Following a year-long evaluation by the Intelligent Community Forum (ICF), Espoo, Finland was chosen as 2018's Intelligent Community of the Year. The announcement was made at a ceremony in London on Wednesday evening.
ICF co-founder Lou Zacharilla said that it's unusual for a community to receive the honour the first time they enter the programme.
"ICF is about process improvement over time. But Espoo’s holistic philosophy of humanizing every aspect of its technology and teaching innovation as a way of life was extremely impressive. Espoo's citizen engagement rates are extremely high, which democracies need, and its economic output speaks for itself. The city is a hidden gem in Finland. Now they have been 'found out!'"
Espoo took first place this year, according to the think-tank, because of the technologies that have become a cornerstone of life and work in the city.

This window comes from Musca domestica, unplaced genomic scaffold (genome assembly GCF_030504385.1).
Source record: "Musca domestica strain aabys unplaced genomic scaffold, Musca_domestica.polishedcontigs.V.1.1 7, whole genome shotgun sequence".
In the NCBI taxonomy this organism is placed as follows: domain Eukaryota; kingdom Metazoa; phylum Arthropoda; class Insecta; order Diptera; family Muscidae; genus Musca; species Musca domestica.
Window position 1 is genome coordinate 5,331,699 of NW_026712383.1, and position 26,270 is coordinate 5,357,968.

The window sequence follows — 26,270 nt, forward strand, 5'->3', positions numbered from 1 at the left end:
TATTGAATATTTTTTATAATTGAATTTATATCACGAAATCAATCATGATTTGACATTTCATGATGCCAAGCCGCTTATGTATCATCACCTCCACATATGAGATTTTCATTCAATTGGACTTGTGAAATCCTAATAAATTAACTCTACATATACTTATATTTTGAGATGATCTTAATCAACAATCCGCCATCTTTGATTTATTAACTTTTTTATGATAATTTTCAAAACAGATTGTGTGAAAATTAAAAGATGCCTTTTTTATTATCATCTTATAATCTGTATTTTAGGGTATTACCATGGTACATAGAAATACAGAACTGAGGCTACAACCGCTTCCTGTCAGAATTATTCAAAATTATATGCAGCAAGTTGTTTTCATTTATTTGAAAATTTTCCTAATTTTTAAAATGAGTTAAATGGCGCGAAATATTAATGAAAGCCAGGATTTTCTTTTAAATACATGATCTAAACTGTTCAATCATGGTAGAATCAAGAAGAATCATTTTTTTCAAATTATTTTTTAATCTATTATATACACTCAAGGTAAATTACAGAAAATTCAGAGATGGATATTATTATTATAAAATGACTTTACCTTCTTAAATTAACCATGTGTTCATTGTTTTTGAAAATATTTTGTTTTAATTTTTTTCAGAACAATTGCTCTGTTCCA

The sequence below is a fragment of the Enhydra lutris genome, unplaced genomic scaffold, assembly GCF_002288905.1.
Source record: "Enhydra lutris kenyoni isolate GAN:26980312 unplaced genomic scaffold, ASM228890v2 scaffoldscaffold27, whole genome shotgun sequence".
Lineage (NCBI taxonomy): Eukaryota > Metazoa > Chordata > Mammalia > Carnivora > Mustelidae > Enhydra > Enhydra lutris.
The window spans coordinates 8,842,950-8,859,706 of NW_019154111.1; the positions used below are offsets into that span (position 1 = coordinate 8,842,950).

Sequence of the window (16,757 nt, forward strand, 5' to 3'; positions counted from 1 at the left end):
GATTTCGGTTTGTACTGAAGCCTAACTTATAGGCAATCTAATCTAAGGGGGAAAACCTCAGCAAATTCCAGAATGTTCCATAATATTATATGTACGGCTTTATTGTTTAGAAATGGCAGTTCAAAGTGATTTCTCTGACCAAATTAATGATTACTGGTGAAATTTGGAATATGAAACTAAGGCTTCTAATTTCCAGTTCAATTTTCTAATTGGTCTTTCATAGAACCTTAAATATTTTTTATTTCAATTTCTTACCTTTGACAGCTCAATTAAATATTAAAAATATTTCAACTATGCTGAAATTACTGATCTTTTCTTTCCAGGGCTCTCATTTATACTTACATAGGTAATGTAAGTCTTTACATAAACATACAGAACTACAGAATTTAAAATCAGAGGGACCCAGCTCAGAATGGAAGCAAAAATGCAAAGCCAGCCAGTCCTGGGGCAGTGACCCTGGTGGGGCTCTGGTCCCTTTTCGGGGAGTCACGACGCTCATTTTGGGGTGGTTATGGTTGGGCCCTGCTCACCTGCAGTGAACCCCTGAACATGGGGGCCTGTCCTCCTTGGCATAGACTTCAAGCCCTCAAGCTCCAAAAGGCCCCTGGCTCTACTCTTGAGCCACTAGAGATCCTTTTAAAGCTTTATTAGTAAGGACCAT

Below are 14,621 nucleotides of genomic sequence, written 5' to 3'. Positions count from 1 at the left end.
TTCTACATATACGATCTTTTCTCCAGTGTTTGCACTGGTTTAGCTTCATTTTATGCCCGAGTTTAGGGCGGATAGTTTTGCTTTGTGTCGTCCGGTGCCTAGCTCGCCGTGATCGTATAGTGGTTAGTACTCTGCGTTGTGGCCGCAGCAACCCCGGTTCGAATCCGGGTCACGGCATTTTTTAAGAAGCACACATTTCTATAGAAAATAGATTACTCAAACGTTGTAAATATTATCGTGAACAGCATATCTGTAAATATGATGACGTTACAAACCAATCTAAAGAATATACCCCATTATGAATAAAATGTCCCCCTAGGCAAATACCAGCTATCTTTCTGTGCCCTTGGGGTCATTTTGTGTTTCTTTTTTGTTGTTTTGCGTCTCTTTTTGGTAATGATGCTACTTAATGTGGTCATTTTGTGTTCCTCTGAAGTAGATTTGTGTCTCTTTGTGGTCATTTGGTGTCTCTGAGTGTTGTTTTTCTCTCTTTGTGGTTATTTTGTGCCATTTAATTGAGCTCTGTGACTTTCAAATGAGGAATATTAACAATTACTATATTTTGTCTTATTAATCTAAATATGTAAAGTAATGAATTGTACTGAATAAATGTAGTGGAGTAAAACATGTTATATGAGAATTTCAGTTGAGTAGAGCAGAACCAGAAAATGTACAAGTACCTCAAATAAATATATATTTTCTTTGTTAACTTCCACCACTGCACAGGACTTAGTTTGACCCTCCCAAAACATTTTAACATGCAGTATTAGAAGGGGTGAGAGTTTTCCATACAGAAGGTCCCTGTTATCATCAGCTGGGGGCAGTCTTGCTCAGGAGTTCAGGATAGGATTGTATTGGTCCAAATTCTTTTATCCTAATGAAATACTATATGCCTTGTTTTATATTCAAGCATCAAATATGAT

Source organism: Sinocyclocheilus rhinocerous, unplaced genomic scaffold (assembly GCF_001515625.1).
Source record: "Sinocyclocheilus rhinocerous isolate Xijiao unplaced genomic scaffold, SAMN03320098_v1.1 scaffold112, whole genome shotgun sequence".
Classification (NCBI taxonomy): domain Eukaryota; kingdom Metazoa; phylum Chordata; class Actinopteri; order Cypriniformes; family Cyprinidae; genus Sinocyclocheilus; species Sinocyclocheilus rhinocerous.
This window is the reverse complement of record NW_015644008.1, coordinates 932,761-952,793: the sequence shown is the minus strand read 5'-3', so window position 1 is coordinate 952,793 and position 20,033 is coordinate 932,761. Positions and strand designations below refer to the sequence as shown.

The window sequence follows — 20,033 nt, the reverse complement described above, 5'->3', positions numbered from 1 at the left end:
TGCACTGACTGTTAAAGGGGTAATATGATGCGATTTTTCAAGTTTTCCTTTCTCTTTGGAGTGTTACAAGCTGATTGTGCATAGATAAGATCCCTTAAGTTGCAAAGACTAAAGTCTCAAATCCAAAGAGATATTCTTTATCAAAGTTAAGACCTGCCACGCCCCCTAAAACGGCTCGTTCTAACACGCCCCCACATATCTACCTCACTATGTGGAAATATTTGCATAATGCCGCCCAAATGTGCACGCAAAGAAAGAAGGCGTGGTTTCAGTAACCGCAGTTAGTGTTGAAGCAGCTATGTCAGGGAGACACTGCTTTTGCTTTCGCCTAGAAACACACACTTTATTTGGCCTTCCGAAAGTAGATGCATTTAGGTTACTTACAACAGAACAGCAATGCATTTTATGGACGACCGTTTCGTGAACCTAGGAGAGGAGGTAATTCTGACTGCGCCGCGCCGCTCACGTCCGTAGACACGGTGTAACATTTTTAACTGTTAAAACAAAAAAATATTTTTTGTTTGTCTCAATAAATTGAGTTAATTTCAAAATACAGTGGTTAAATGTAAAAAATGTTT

The group applauded the city's education and technology sectors, its public broadband services as well as its public-private training programmes for the unemployed.
ICF: Espoo is "sustainable to the core"
Espoo is -- and has been -- home to many tech firms like Nokia, Microsoft and Rovio, and for years has had an active startup community which sparked others.
"The term 'industrial city' usually describes a place where the needs of industry outweigh the needs of citizens for air they can breathe, water they can drink and a safe place to raise their children. Not so in Espoo. An international benchmark has named Espoo the most sustainable city in Europe," the think-tank stated in a press release issued Wednesday.
This year marked the first time that a Nordic city has received the award since 2009, when it went to Stockholm, Sweden, and the first time it went to a European community since 2011 when the Dutch city of Eindhoven was named the winner.
The ICF is an international, networked group headquartered in New York City "which researches how Intelligent Communities use information and communications technology to build inclusive prosperity, solve social problems and enrich their quality of life in our connected century," according to the release.